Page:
Life in Missouri

Here, in Missouri, I live in a fairly liberal enclave within a larger, stupider state. I really should say a stupider state and a half, since southern Illinois is really us, and it’s the stupider half of that state. Even within relatively liberal St. Louis, I live in University City, the most liberal bit. We were the only township in Missouri to have gone for George McGovern. We were the first municipality in the state to allow civil unions, pass a resolution discouraging the police from enforcing marijuana laws, that sort of thing. The state, on the other hand, just passed a law saying it would not enforce Sharia law, should Muslims take over Missouri, something Phoebe and I were certainly worried about.

With all that in mind, Missouri is really quite beautiful. It’s sometimes like living in an enormous national park, one with hoosiers instead of park rangers, admittedly, but lovely nonetheless. The Mississippi is at flood stage, and is, in the true sense of the term, awe inspiring. So were the seven tornadoes we had a week or ten days ago, thank you global warming pick-up driving four miles per gallon hoosier wankers. And then there’s my beloved Cardinals — best record in baseball! And I love the Arch, which I regard as one of the truly magnificent works of public art.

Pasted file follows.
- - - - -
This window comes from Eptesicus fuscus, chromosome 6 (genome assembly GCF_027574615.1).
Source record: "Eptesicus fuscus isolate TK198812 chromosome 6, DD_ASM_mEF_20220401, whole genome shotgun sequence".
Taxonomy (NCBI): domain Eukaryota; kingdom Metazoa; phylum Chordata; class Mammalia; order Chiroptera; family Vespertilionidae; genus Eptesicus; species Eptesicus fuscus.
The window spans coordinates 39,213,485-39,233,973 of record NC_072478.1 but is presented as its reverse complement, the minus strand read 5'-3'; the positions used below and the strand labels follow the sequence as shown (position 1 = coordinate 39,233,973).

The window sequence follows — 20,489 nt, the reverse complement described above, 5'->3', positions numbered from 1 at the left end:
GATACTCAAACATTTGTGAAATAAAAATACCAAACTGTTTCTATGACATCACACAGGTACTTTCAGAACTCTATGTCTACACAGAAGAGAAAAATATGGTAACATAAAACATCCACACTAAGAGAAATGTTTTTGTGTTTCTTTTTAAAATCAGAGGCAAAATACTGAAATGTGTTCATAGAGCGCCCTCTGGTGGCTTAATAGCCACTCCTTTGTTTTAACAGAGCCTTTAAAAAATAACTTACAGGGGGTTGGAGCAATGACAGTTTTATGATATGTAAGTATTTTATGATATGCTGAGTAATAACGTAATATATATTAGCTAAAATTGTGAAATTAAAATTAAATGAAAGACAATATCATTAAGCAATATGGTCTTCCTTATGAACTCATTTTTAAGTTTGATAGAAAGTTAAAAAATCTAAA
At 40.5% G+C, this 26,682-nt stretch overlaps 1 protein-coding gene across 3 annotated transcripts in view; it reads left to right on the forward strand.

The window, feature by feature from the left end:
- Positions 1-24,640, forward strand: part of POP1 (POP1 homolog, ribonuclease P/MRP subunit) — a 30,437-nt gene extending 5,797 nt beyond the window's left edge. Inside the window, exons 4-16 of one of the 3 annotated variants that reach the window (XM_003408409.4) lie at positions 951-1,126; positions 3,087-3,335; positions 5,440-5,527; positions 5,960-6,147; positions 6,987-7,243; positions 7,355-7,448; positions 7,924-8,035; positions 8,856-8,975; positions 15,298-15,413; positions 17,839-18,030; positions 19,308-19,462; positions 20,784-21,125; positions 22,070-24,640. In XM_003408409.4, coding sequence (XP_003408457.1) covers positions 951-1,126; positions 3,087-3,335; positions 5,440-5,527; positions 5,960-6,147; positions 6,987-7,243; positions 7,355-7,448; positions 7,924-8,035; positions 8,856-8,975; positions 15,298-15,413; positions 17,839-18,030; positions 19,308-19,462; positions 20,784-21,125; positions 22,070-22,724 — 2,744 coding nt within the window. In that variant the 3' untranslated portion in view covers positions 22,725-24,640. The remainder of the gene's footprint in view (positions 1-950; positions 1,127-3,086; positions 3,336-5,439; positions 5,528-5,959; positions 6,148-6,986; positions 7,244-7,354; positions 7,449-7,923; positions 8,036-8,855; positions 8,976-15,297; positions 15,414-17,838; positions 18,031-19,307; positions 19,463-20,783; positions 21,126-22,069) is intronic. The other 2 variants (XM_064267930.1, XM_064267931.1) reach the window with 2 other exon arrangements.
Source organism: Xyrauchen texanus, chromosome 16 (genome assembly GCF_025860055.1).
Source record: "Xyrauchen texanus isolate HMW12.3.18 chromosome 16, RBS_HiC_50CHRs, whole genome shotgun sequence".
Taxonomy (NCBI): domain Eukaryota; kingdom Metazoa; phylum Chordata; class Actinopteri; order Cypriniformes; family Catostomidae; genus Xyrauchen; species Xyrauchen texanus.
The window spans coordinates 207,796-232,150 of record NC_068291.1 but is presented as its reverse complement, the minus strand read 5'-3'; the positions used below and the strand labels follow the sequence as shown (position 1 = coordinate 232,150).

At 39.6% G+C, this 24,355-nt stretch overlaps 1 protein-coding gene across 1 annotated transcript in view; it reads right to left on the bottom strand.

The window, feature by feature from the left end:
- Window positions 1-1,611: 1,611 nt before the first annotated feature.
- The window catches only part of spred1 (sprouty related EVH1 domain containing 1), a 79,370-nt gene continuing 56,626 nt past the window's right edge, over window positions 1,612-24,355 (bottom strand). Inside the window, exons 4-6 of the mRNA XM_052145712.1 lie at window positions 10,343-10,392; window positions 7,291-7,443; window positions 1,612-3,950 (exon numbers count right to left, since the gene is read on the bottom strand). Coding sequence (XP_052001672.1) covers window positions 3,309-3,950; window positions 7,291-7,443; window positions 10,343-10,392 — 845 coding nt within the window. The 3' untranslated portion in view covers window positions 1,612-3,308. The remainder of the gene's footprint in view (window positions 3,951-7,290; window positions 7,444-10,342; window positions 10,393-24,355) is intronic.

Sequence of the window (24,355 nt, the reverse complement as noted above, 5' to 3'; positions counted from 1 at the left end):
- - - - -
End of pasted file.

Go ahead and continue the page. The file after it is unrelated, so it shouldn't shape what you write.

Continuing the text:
But there are days when even I have to love these hoosiers. I say “these”, because we are talking about half of my family. Back in the 80’s, we went to visit the village where my father was raised. It’s in the foothills of the Ozarks. He runs into this good old boy, and asks him how all is going.

“Oh, Chet,” he says to my dad, “you wouldn’t believe how everything has changed.”

I look around. There are still the three streets, the railroad tracks, the fields. My father is having much the same reaction. So he asks.

“Everything has changed. Everything! We now got us a homosexual and a one-way street.”



Filed under: John Samuel Tieman, Prose